Finding may explain why promising drugs work — and when they won’t
Credit: Dan Addison | UVA
A new discovery about pancreatic cancer sheds light on how the cancer fuels its growth and may help explain how promising cancer drugs work – and for whom they will fail.
The finding one day could help doctors determine which treatments will be most effective for patients, so that they get the best outcomes.
“Pancreatic cancer is a very difficult problem. It has been a very difficult problem for a long time. The survival for pancreatic cancer patients is very low compared to other tumors,” said researcher David F. Kashatus, PhD, of the University of Virginia School of Medicine and the UVA Cancer Center. “We’re really trying to understand the biology so that scientists and drug developers can be more informed as they try to tackle this disease. Any progress we can make, no matter how small, is going to be an improvement over the current state of affairs.”
A Big Mystery of Pancreatic Cancer
The new discovery represents the fulfillment of years of work for Kashatus, who first proposed the research project while interviewing at UVA in 2012. It also helps to answer an 80-year-old mystery: Why and how do cancers rewire cells to fuel themselves using a much more inefficient process?
Scientists previously have noted strange changes in the shape of mitochondria, the powerhouses of cells, in cancers driven by mutations in the RAS gene. Kashatus wanted to understand what was occurring and how it affected pancreatic cancer’s growth.
Kashatus found that when the mutated RAS gene gets activated, it causes the mitochondria to fragment. This fragmentation supports the earliest shifts toward the cancer’s new fueling process. This was quite surprising, because suddenly the mitochondria were playing a very unusual role. Their division was actually helping the cancer establish itself.
But there’s good news: This process could prove to be a weakness for the cancer that doctors could exploit to help patients. Kashatus found that blocking mitochondrial division in tumor samples largely prevented the tumors from growing. And when they did grow, the cancer cells gradually lost mitochondrial function. This was bad for the cancer, and the loss of mitochondria represents another weakness doctors could exploit.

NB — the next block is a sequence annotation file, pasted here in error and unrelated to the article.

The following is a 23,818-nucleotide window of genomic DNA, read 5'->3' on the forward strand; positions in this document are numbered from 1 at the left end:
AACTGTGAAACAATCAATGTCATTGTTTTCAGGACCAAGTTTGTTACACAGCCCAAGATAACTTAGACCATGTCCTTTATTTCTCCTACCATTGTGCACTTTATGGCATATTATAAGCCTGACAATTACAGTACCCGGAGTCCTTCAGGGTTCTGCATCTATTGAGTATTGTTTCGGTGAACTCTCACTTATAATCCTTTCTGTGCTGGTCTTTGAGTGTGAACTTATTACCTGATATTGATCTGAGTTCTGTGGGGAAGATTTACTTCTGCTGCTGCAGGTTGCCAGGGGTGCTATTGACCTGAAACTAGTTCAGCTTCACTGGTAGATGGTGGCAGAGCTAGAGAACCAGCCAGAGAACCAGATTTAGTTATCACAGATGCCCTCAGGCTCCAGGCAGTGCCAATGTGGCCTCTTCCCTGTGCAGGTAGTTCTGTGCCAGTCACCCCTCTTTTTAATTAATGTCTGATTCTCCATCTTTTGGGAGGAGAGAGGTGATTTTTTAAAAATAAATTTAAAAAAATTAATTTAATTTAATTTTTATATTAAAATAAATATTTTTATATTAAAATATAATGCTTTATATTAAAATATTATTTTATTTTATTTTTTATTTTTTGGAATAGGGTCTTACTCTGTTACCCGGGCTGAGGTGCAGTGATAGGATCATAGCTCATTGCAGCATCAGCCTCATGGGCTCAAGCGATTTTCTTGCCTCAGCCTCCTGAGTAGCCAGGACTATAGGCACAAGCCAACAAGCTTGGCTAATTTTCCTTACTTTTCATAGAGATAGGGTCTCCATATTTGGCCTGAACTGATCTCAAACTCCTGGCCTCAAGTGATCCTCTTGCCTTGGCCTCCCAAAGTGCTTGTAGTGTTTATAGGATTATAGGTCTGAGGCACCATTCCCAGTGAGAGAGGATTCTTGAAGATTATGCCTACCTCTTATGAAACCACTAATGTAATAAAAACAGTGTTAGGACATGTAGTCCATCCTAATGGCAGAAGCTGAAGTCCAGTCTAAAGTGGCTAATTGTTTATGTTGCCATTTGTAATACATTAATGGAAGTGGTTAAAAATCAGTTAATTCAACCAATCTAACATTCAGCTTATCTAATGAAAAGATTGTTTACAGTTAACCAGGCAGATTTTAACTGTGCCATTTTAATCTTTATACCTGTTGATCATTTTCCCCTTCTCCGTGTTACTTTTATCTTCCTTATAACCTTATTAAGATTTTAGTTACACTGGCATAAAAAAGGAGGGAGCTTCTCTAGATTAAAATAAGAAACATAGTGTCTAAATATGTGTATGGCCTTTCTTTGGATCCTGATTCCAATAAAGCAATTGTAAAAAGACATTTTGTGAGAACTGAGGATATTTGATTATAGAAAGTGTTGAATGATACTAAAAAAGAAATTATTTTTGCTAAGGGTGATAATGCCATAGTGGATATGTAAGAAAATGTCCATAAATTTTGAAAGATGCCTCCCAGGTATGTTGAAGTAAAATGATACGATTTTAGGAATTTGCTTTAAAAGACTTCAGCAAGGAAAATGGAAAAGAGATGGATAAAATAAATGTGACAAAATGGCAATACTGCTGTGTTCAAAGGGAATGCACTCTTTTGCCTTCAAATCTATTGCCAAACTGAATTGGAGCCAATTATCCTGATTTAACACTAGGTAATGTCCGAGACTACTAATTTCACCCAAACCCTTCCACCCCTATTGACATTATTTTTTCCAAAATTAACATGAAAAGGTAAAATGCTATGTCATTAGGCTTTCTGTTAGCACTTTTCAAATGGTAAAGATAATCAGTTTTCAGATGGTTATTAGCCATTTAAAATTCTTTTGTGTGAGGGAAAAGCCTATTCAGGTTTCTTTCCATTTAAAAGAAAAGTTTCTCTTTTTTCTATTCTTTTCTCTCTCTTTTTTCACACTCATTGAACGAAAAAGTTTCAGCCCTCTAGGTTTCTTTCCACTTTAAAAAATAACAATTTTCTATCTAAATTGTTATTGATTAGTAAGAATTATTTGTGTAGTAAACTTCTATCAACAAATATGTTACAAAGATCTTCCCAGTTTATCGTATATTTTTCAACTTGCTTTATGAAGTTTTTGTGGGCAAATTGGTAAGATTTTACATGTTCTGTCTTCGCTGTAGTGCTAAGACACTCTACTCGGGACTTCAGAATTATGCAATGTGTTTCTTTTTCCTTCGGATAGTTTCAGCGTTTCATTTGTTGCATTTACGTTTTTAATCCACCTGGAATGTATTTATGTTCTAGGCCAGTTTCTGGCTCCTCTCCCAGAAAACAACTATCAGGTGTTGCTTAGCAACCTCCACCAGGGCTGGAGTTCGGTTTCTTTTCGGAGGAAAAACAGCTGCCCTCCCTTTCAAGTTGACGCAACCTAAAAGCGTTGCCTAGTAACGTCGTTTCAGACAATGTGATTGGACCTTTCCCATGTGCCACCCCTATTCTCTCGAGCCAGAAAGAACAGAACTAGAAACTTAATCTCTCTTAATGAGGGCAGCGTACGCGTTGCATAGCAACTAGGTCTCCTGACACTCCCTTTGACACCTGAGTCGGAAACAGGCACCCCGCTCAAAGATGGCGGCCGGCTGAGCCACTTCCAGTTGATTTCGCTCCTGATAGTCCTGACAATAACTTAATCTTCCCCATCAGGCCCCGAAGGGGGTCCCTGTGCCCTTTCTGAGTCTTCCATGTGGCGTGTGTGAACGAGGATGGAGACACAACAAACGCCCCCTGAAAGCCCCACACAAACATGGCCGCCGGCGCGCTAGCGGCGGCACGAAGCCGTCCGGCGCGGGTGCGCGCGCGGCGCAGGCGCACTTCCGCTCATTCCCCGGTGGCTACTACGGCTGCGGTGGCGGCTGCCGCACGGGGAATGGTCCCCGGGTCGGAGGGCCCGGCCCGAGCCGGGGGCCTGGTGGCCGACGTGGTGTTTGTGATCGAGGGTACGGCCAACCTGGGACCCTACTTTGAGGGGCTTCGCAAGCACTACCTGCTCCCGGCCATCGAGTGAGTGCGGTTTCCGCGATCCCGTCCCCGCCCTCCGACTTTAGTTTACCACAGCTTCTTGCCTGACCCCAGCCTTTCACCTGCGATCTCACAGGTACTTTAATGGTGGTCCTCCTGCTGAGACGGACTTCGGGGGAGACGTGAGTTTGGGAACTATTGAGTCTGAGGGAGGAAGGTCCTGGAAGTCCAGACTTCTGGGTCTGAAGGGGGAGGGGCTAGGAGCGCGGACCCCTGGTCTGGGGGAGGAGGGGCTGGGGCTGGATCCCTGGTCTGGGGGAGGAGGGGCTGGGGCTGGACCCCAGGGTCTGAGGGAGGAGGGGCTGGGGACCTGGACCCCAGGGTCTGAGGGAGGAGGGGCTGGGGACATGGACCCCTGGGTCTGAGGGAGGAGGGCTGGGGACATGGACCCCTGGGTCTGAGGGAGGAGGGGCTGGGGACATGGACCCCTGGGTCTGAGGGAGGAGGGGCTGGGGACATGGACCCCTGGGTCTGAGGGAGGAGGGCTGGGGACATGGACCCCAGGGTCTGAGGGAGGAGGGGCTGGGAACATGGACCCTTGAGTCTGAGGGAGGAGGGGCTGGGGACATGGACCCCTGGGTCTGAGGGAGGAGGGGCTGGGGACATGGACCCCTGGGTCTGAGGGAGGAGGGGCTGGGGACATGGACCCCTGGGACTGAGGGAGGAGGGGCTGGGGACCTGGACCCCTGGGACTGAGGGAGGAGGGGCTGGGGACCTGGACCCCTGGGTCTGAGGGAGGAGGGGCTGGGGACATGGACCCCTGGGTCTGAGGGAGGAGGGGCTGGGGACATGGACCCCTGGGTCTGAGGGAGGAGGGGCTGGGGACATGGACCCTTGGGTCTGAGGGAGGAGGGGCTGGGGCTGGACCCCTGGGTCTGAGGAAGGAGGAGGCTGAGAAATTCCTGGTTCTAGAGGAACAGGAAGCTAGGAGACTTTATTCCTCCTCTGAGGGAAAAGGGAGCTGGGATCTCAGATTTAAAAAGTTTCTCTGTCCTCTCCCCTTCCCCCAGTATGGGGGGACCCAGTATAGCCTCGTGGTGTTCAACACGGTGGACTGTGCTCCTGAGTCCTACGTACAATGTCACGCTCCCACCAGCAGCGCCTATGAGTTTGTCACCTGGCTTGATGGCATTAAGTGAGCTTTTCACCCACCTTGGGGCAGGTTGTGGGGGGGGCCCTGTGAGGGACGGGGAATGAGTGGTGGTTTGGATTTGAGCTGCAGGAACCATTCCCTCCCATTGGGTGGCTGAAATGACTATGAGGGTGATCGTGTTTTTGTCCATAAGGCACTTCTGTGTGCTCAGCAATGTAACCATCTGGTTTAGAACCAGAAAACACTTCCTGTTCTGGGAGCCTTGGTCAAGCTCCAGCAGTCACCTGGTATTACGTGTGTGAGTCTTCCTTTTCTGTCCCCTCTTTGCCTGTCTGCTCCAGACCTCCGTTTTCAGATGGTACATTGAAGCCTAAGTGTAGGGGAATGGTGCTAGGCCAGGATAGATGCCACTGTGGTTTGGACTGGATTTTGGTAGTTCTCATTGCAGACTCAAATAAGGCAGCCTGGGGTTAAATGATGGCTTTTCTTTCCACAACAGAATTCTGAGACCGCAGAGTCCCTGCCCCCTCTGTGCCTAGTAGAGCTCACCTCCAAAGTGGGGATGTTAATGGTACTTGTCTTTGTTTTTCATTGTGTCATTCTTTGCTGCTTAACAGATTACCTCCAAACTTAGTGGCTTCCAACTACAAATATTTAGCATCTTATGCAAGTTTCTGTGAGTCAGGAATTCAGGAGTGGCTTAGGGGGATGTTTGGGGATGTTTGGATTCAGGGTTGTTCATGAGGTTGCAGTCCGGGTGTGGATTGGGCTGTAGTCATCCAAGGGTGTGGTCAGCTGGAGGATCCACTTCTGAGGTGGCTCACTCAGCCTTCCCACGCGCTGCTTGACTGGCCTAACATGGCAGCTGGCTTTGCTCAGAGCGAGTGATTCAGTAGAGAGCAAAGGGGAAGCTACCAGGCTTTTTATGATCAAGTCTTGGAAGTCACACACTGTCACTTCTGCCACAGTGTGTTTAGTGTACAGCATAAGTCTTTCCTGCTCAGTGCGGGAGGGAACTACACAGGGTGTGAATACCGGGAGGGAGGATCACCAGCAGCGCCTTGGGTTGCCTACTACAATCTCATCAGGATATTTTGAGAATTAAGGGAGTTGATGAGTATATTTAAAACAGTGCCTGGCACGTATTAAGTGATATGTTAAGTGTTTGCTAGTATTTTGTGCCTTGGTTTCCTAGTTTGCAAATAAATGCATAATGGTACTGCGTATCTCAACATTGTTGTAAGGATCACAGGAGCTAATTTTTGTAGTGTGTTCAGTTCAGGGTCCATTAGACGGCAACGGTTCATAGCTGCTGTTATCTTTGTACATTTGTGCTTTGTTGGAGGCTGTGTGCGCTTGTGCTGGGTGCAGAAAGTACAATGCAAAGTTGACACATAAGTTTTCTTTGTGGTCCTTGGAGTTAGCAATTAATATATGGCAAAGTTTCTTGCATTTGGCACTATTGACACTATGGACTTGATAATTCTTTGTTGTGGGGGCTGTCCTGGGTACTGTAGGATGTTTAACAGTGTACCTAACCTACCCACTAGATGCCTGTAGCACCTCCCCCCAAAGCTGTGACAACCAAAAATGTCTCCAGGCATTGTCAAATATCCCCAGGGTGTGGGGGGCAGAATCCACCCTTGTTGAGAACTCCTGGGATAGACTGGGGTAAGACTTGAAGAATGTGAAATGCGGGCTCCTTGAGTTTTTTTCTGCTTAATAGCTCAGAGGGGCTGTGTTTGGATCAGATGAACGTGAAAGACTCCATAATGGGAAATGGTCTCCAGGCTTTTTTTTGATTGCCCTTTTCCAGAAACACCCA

“This mitochondrial fragmentation is really playing two distinct roles: On the one hand, it’s promoting this shift in metabolism. But it’s also promoting mitochondrial health,” Kashatus said. “These two things are combining to drive the pancreatic tumor growth process. So I think this is something that could be therapeutically valuable. But it also really teaches us about pancreatic tumor growth in general.”
Explaining How Cancer Drugs Work
The finding also may help explain the workings of several drugs in development, and it could help doctors understand which patients they will benefit, said Kashatus, of UVA’s Department of Microbiology, Immunology and Cancer Biology.
“Inhibiting [mitochondrial division in patients’ cancer cells] would be a nice future goal for us. However, the drugs targeting this process are really very early in development, and so it’s not something that will really be ready for the clinic anytime soon,” he said. “But this work can really help us understand how some of these other drugs that are a little bit further along in the process may be acting, so that we can better understand which patients may or may not benefit.”
Kashatus and his team have published their findings in the scientific journal Cell Reports. The research team consisted of Sarbajeet Nagdas, Jennifer A. Kashatus, Aldo Nascimento, Syed S. Hussain, Riley E. Trainor, Sarah R. Pollock, Sara J. Adair, Alex D. Michaels, Hiromi Sesaki, Edward B. Stelow, Todd W. Bauer and Kashatus.
The research was supported by the National Institutes of Health, grants CA200755 and GM123266.
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